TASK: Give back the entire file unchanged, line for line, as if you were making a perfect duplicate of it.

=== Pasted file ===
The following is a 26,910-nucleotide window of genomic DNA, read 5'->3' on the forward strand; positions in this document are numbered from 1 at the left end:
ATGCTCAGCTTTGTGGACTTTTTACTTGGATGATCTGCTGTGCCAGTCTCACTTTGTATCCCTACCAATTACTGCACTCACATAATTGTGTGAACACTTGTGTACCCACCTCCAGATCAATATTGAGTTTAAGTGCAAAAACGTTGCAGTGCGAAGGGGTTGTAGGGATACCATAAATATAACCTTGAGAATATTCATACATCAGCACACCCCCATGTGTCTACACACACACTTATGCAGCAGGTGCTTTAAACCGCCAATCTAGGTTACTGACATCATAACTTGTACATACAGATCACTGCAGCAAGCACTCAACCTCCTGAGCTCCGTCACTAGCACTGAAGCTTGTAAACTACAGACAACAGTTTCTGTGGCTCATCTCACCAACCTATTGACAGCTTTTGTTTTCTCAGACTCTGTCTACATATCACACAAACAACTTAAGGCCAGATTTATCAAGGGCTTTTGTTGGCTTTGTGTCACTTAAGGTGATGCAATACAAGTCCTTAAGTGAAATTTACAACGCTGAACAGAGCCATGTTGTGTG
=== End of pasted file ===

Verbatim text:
The following is a 26,910-nucleotide window of genomic DNA, read 5'->3' on the forward strand; positions in this document are numbered from 1 at the left end:
ATGCTCAGCTTTGTGGACTTTTTACTTGGATGATCTGCTGTGCCAGTCTCACTTTGTATCCCTACCAATTACTGCACTCACATAATTGTGTGAACACTTGTGTACCCACCTCCAGATCAATATTGAGTTTAAGTGCAAAAACGTTGCAGTGCGAAGGGGTTGTAGGGATACCATAAATATAACCTTGAGAATATTCATACATCAGCACACCCCCATGTGTCTACACACACACTTATGCAGCAGGTGCTTTAAACCGCCAATCTAGGTTACTGACATCATAACTTGTACATACAGATCACTGCAGCAAGCACTCAACCTCCTGAGCTCCGTCACTAGCACTGAAGCTTGTAAACTACAGACAACAGTTTCTGTGGCTCATCTCACCAACCTATTGACAGCTTTTGTTTTCTCAGACTCTGTCTACATATCACACAAACAACTTAAGGCCAGATTTATCAAGGGCTTTTGTTGGCTTTGTGTCACTTAAGGTGATGCAATACAAGTCCTTAAGTGAAATTTACAACGCTGAACAGAGCCATGTTGTGTG